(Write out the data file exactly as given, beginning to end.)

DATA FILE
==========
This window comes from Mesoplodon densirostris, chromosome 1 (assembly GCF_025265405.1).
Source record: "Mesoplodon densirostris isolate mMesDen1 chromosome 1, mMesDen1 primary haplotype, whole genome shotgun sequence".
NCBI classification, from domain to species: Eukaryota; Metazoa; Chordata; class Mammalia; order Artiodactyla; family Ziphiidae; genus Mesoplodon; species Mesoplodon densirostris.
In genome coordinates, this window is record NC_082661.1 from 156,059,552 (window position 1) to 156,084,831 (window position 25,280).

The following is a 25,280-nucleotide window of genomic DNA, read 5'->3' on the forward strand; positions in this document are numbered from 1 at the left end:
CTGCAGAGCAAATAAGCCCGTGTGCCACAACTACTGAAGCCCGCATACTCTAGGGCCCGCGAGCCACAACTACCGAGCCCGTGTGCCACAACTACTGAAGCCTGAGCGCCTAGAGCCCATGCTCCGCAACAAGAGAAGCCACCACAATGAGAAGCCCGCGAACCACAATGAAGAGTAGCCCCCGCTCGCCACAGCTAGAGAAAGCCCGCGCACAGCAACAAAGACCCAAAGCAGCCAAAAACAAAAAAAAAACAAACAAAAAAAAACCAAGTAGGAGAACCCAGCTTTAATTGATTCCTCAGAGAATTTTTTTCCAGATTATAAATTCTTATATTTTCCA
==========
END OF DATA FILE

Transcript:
This window comes from Mesoplodon densirostris, chromosome 1 (assembly GCF_025265405.1).
Source record: "Mesoplodon densirostris isolate mMesDen1 chromosome 1, mMesDen1 primary haplotype, whole genome shotgun sequence".
NCBI classification, from domain to species: Eukaryota; Metazoa; Chordata; class Mammalia; order Artiodactyla; family Ziphiidae; genus Mesoplodon; species Mesoplodon densirostris.
In genome coordinates, this window is record NC_082661.1 from 156,059,552 (window position 1) to 156,084,831 (window position 25,280).

The following is a 25,280-nucleotide window of genomic DNA, read 5'->3' on the forward strand; positions in this document are numbered from 1 at the left end:
CTGCAGAGCAAATAAGCCCGTGTGCCACAACTACTGAAGCCCGCATACTCTAGGGCCCGCGAGCCACAACTACCGAGCCCGTGTGCCACAACTACTGAAGCCTGAGCGCCTAGAGCCCATGCTCCGCAACAAGAGAAGCCACCACAATGAGAAGCCCGCGAACCACAATGAAGAGTAGCCCCCGCTCGCCACAGCTAGAGAAAGCCCGCGCACAGCAACAAAGACCCAAAGCAGCCAAAAACAAAAAAAAAACAAACAAAAAAAAACCAAGTAGGAGAACCCAGCTTTAATTGATTCCTCAGAGAATTTTTTTCCAGATTATAAATTCTTATATTTTCCA